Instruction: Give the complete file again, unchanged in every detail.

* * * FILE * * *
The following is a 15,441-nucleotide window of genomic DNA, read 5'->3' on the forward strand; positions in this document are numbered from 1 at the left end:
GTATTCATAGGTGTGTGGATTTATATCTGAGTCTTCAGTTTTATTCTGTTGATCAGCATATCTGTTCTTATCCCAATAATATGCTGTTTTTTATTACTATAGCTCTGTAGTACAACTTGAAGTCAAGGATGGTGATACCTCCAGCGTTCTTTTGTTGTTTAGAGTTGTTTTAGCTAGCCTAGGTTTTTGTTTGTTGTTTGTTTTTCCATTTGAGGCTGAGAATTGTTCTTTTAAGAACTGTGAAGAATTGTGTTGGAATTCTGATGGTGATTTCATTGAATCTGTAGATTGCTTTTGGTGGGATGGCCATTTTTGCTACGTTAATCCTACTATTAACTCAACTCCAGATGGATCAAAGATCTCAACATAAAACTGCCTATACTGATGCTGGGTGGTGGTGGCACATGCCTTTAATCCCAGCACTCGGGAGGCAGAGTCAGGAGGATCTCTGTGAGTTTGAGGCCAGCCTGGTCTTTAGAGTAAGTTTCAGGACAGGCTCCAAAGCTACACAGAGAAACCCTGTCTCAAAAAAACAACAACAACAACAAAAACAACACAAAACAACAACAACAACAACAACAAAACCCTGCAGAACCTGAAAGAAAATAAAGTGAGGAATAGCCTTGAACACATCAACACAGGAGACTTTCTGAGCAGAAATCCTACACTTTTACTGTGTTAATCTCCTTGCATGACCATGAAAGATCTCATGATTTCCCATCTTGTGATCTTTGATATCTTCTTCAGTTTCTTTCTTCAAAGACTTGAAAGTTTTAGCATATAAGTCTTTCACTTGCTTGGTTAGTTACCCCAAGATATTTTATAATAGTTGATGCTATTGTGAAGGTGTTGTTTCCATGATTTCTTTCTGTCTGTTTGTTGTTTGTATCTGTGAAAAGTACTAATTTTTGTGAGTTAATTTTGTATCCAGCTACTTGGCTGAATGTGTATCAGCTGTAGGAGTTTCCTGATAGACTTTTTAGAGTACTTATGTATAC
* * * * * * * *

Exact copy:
The following is a 15,441-nucleotide window of genomic DNA, read 5'->3' on the forward strand; positions in this document are numbered from 1 at the left end:
GTATTCATAGGTGTGTGGATTTATATCTGAGTCTTCAGTTTTATTCTGTTGATCAGCATATCTGTTCTTATCCCAATAATATGCTGTTTTTTATTACTATAGCTCTGTAGTACAACTTGAAGTCAAGGATGGTGATACCTCCAGCGTTCTTTTGTTGTTTAGAGTTGTTTTAGCTAGCCTAGGTTTTTGTTTGTTGTTTGTTTTTCCATTTGAGGCTGAGAATTGTTCTTTTAAGAACTGTGAAGAATTGTGTTGGAATTCTGATGGTGATTTCATTGAATCTGTAGATTGCTTTTGGTGGGATGGCCATTTTTGCTACGTTAATCCTACTATTAACTCAACTCCAGATGGATCAAAGATCTCAACATAAAACTGCCTATACTGATGCTGGGTGGTGGTGGCACATGCCTTTAATCCCAGCACTCGGGAGGCAGAGTCAGGAGGATCTCTGTGAGTTTGAGGCCAGCCTGGTCTTTAGAGTAAGTTTCAGGACAGGCTCCAAAGCTACACAGAGAAACCCTGTCTCAAAAAAACAACAACAACAACAAAAACAACACAAAACAACAACAACAACAACAACAAAACCCTGCAGAACCTGAAAGAAAATAAAGTGAGGAATAGCCTTGAACACATCAACACAGGAGACTTTCTGAGCAGAAATCCTACACTTTTACTGTGTTAATCTCCTTGCATGACCATGAAAGATCTCATGATTTCCCATCTTGTGATCTTTGATATCTTCTTCAGTTTCTTTCTTCAAAGACTTGAAAGTTTTAGCATATAAGTCTTTCACTTGCTTGGTTAGTTACCCCAAGATATTTTATAATAGTTGATGCTATTGTGAAGGTGTTGTTTCCATGATTTCTTTCTGTCTGTTTGTTGTTTGTATCTGTGAAAAGTACTAATTTTTGTGAGTTAATTTTGTATCCAGCTACTTGGCTGAATGTGTATCAGCTGTAGGAGTTTCCTGATAGACTTTTTAGAGTACTTATGTATAC